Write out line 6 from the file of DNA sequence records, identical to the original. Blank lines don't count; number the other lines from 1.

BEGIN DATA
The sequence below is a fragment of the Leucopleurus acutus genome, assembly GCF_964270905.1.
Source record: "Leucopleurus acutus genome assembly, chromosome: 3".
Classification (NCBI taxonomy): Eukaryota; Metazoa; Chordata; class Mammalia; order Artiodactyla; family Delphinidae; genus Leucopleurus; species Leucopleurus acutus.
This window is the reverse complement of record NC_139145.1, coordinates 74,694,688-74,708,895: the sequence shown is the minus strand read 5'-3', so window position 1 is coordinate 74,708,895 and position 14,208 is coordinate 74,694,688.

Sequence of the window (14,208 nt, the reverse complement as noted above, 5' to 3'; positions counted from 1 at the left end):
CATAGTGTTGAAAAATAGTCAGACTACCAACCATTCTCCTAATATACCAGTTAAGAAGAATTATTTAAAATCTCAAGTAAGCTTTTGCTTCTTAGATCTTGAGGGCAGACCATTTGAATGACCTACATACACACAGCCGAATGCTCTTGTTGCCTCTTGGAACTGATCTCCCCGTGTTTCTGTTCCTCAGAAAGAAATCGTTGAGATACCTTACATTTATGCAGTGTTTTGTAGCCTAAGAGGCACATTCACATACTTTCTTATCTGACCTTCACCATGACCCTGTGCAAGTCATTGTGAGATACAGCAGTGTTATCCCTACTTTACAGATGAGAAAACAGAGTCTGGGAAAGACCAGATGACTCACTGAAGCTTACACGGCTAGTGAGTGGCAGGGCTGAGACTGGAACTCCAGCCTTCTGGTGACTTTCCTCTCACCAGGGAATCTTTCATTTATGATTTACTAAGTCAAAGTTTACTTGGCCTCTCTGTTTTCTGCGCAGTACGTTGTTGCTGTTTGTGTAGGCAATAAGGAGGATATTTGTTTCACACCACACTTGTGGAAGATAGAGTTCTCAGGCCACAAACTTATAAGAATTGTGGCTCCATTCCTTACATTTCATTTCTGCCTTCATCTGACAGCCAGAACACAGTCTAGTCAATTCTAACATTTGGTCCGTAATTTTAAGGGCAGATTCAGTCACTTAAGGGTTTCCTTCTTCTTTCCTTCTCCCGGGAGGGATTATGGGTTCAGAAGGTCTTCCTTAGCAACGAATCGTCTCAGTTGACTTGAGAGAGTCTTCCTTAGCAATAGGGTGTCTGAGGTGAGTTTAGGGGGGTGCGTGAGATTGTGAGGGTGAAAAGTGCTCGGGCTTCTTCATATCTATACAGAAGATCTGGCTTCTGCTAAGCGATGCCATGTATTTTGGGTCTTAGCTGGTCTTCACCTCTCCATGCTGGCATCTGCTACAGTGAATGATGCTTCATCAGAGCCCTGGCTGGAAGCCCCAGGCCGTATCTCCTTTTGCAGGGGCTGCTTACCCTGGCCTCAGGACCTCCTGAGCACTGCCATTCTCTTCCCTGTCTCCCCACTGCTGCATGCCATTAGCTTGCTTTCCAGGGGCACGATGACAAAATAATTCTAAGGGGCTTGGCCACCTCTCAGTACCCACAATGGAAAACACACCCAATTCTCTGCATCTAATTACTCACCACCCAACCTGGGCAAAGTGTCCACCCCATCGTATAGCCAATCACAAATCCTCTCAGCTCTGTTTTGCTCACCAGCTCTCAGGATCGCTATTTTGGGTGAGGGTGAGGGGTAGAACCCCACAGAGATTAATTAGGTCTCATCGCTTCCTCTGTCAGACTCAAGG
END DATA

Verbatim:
CATAGTGTTGAAAAATAGTCAGACTACCAACCATTCTCCTAATATACCAGTTAAGAAGAATTATTTAAAATCTCAAGTAAGCTTTTGCTTCTTAGATCTTGAGGGCAGACCATTTGAATGACCTACATACACACAGCCGAATGCTCTTGTTGCCTCTTGGAACTGATCTCCCCGTGTTTCTGTTCCTCAGAAAGAAATCGTTGAGATACCTTACATTTATGCAGTGTTTTGTAGCCTAAGAGGCACATTCACATACTTTCTTATCTGACCTTCACCATGACCCTGTGCAAGTCATTGTGAGATACAGCAGTGTTATCCCTACTTTACAGATGAGAAAACAGAGTCTGGGAAAGACCAGATGACTCACTGAAGCTTACACGGCTAGTGAGTGGCAGGGCTGAGACTGGAACTCCAGCCTTCTGGTGACTTTCCTCTCACCAGGGAATCTTTCATTTATGATTTACTAAGTCAAAGTTTACTTGGCCTCTCTGTTTTCTGCGCAGTACGTTGTTGCTGTTTGTGTAGGCAATAAGGAGGATATTTGTTTCACACCACACTTGTGGAAGATAGAGTTCTCAGGCCACAAACTTATAAGAATTGTGGCTCCATTCCTTACATTTCATTTCTGCCTTCATCTGACAGCCAGAACACAGTCTAGTCAATTCTAACATTTGGTCCGTAATTTTAAGGGCAGATTCAGTCACTTAAGGGTTTCCTTCTTCTTTCCTTCTCCCGGGAGGGATTATGGGTTCAGAAGGTCTTCCTTAGCAACGAATCGTCTCAGTTGACTTGAGAGAGTCTTCCTTAGCAATAGGGTGTCTGAGGTGAGTTTAGGGGGGTGCGTGAGATTGTGAGGGTGAAAAGTGCTCGGGCTTCTTCATATCTATACAGAAGATCTGGCTTCTGCTAAGCGATGCCATGTATTTTGGGTCTTAGCTGGTCTTCACCTCTCCATGCTGGCATCTGCTACAGTGAATGATGCTTCATCAGAGCCCTGGCTGGAAGCCCCAGGCCGTATCTCCTTTTGCAGGGGCTGCTTACCCTGGCCTCAGGACCTCCTGAGCACTGCCATTCTCTTCCCTGTCTCCCCACTGCTGCATGCCATTAGCTTGCTTTCCAGGGGCACGATGACAAAATAATTCTAAGGGGCTTGGCCACCTCTCAGTACCCACAATGGAAAACACACCCAATTCTCTGCATCTAATTACTCACCACCCAACCTGGGCAAAGTGTCCACCCCATCGTATAGCCAATCACAAATCCTCTCAGCTCTGTTTTGCTCACCAGCTCTCAGGATCGCTATTTTGGGTGAGGGTGAGGGGTAGAACCCCACAGAGATTAATTAGGTCTCATCGCTTCCTCTGTCAGACTCAAGG